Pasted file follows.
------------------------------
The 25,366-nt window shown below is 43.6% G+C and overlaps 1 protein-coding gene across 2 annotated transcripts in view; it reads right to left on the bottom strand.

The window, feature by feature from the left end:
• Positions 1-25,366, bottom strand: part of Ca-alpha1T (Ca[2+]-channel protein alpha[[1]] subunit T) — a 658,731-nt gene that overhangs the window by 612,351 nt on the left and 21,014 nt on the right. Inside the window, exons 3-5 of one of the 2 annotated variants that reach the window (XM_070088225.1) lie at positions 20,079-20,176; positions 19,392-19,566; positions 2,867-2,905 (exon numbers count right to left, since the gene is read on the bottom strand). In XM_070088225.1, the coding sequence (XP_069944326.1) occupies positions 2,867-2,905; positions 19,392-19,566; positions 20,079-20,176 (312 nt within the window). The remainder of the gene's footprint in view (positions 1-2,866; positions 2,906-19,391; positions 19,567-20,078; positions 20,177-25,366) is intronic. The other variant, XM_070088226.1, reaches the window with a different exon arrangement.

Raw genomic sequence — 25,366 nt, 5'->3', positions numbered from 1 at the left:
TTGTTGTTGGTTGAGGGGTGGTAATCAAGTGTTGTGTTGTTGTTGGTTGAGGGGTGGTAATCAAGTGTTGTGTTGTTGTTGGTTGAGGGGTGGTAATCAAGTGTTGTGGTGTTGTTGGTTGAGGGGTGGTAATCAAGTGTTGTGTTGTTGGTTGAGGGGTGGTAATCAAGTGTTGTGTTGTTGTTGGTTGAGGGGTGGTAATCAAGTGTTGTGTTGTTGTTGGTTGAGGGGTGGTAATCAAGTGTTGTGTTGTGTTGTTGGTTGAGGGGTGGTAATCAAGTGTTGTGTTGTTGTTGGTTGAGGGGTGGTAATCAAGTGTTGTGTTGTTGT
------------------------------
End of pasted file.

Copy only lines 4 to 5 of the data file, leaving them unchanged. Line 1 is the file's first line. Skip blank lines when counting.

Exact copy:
Raw genomic sequence — 25,366 nt, 5'->3', positions numbered from 1 at the left:
TTGTTGTTGGTTGAGGGGTGGTAATCAAGTGTTGTGTTGTTGTTGGTTGAGGGGTGGTAATCAAGTGTTGTGTTGTTGTTGGTTGAGGGGTGGTAATCAAGTGTTGTGGTGTTGTTGGTTGAGGGGTGGTAATCAAGTGTTGTGTTGTTGGTTGAGGGGTGGTAATCAAGTGTTGTGTTGTTGTTGGTTGAGGGGTGGTAATCAAGTGTTGTGTTGTTGTTGGTTGAGGGGTGGTAATCAAGTGTTGTGTTGTGTTGTTGGTTGAGGGGTGGTAATCAAGTGTTGTGTTGTTGTTGGTTGAGGGGTGGTAATCAAGTGTTGTGTTGTTGT